Nor does it make any difference to the result that the story, when examined, does not prove very much if the facts are taken as true, and is further open to the objection that some of the most important facts are plainly false. The relations between Letine and Currah are enough of themselves to put a very different complexion upon the alleged. ill-treatment of Beatrice. All through the time when this ill-treatment is said to have been going on, the two men were excellent friends, and Currah used to visit his daughter—his daughters rather, for an elder sister of Beatrice afterwards joined the company—every fortnight. What changed the father's temper in the first instance was apparently not ill-treatment, but what he re- garded as wrongful dismissal. The girl seems to have been weak and ailing,—to have been sickening probably for the disease of which she ultimately died. On this account she left the company and went home, and her father thought that he had some ground of action against Letine in conse- quence. It is probable that the training of an acrobat was too much for her strength, and that in this way her death was either caused or hastened. But there is nothing to show that Letine was responsible for it, except in so far as the teacher whose business it is to give a child entrusted to him a particular course of instruction is responsible for the physical consequences of that instruction. The acrobatic stage is not a school for the softer virtues, and Letine may not have been very clever at distinguishing between real illness and that colourable imitation of it which is the natural offspring of weariness and loss of illusion. The story is a melancholy one enough, as all stories must be which show how hard life often is among the poor, how much painful labour has to be undergone to earn what, after all, is only a bare subsistence. But there seems to have been nothing about it to mark it off from hundreds of the same kind, except the tragic ending which befell through the madness of Currah.
For any effect, however, it had on the readers of the story, the rebutting evidence might as well not have been pro- duced. They had made up their minds, and in the Standard of Monday they formulated their demand This has at least the merit of looking the situation in the face. " No im- provement," we are told, in the law in regard to the punishment of those who treat children with cruelty would have been of much avail. " The performances given by Beatrice Currah were not in themselves dangerous, nor does it appear that Letine ever actually ill-used her." It might have been thought that this admission disposed. of the case for legislation, that when a child's occupation is not dangerous, and does not expose her to actual ill-usage, the case is scarcely one in which Parliament can intervene to any profit. That is not the conclusion of the Standard. It does not, indeed, defend the murder. On the contrary, it proclaims that " everybody must regret that Currah took the law into his own hands," that "even the suffering inflicted on his daughter did not justify him in taking the life of Letine." But it proclaims all the same that something must be done, and it says, truly enough, that the only way of preventing performances which are neither dangerous nor cruel is to prohibit them altogether. Pro- hibit dangerous performances because they are dangerous ; prohibit performances which involve cruelty because they are cruel ; prohibit all other performances because they are performances. This is the formula, and it has the double merit of simplicity and universal applicability. It is too late in the Session to make it possible to pass such a law this year. But the House of Commons showed on Wednesday in what temper it will approach the question when the opportunity arrives. The Cruelty to Children Prevention Bill, which is now in Committee, contains an absolute prohibition of employment in the case of children under ten. It happens that in theatres there is a con- siderable field for the employment of very young children, and that the conditions under which it is carried on admit of a certain amount of supervision and control. Consequently, the Attorney-General moved an amendment exempting from the prohibition " premises licensed according to law for public entertainments." But though he was supported by Mr. J. G. Talbot, and had secured the acquiescence of Mr. Mundella, the Committee would have nothing to say to this exception. Employment in theatres was described as meaning " hopeless ruin for the bulk of little girls," as keeping children out of bed till midnight, and exposing them to insult on their road. home. We believe that this picture is partly untrue and partly irrelevant. To the class of children from which these early performers are commonly chosen, the temptations of the theatre are not the exceptional things which they would be to a higher class. These children have to shift for themselves, morally as well as materially, at a very early age ; they hear things called by very plain names and credited with very plain consequences ; and we greatly doubt whether in these respects they are in any more danger in the theatre than they are in their homes. Mr. Samuel Smith's ideal children go to bed at 7, and are never seen in the street without a nursemaid. But it is not from Mr. Samuel Smith's ideal children that the pantomime or the spectacle is recruited.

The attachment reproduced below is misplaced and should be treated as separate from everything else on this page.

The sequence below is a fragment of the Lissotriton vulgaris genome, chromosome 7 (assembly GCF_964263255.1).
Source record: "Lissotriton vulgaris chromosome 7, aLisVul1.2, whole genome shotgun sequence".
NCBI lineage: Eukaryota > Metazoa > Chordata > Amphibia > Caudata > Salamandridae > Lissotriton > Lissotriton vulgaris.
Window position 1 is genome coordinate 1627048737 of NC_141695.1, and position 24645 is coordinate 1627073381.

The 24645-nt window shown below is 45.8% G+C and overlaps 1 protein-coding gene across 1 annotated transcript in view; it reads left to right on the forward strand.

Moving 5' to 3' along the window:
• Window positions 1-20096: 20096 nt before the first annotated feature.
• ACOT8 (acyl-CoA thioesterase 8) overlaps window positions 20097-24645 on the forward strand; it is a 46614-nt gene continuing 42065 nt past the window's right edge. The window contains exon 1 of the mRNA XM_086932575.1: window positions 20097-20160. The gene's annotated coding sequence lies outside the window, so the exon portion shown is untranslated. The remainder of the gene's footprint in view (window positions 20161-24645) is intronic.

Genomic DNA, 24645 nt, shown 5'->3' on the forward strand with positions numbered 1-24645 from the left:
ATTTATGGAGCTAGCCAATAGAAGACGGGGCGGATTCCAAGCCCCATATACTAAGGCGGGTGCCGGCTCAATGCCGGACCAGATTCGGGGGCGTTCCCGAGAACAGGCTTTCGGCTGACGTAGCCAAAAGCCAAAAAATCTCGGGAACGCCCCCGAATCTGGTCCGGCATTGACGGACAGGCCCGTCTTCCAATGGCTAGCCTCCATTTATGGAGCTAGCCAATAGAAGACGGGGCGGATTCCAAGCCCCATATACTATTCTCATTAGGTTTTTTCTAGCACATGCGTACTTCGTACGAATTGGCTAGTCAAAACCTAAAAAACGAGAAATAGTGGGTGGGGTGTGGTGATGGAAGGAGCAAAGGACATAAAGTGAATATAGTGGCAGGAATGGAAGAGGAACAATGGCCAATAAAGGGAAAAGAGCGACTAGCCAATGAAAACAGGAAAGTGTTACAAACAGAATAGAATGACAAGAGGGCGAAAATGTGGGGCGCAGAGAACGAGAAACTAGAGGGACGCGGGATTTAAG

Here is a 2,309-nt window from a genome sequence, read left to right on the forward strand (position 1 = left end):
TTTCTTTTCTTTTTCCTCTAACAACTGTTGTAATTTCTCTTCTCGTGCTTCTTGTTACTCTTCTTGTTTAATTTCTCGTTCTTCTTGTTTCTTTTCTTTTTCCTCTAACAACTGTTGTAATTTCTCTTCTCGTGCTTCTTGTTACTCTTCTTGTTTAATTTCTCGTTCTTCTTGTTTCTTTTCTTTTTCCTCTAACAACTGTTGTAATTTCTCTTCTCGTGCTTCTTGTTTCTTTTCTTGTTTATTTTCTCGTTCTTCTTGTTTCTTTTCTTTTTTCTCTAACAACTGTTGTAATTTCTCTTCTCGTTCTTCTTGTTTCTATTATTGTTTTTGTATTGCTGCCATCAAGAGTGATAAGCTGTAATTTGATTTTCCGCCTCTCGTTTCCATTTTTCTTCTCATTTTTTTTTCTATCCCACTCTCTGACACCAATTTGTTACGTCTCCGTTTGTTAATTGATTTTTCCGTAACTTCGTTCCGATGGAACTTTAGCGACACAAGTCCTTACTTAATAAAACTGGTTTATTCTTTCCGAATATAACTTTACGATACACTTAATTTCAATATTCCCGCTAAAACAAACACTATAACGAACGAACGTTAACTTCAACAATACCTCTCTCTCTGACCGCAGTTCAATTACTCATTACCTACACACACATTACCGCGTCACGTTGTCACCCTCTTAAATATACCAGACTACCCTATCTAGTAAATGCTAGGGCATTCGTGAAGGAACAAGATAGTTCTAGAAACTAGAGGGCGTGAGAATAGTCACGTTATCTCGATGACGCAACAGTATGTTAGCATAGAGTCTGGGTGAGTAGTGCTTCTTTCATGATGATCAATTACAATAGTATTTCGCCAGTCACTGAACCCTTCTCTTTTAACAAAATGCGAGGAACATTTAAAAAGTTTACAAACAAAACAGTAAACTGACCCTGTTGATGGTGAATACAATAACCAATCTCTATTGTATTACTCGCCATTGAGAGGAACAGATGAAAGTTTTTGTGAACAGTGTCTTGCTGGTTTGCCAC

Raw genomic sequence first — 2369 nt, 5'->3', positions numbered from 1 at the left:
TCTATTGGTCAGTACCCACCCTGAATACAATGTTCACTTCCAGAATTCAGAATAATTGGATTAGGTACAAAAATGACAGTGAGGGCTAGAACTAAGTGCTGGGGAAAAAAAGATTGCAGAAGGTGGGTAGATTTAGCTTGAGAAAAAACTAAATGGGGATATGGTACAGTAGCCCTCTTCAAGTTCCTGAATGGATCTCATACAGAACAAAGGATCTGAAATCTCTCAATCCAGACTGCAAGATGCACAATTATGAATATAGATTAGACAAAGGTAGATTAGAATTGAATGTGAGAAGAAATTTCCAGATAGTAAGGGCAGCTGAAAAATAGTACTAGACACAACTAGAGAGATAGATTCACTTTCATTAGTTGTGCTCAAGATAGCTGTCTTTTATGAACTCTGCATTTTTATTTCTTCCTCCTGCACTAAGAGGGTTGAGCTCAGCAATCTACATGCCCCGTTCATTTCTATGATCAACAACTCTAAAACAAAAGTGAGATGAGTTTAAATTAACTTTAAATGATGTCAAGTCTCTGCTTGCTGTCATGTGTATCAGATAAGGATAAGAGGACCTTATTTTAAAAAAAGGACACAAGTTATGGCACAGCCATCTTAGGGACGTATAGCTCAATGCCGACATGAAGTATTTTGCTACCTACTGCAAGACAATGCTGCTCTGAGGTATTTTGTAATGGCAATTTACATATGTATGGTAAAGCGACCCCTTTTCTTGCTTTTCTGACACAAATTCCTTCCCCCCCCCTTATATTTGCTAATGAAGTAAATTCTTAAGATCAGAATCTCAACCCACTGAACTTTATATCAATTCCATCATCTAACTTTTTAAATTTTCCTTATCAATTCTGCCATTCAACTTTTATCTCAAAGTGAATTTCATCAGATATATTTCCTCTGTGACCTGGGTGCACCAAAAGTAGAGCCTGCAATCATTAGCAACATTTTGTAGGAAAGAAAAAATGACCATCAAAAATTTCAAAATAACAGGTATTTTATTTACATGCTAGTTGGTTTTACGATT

When the statutes with which we are now threatened have had trial, we venture to predict that they will be re- pealed. by the very hands that are now so anxious to pass them. The sentiment which is now excited in behalf of the children will then be excited in behalf of the widowed mother, the crippled father, and the other picturesque and exceptional forms of poverty which by that time will have been discovered to be aggravated by these unreasonable prohibitions. Perhaps the real welfare of the children will be as little consulted. by one law as by the other. But in both cases every attention will have been paid to that im- portant factor in modern life, the feelings of the professional philanthropist.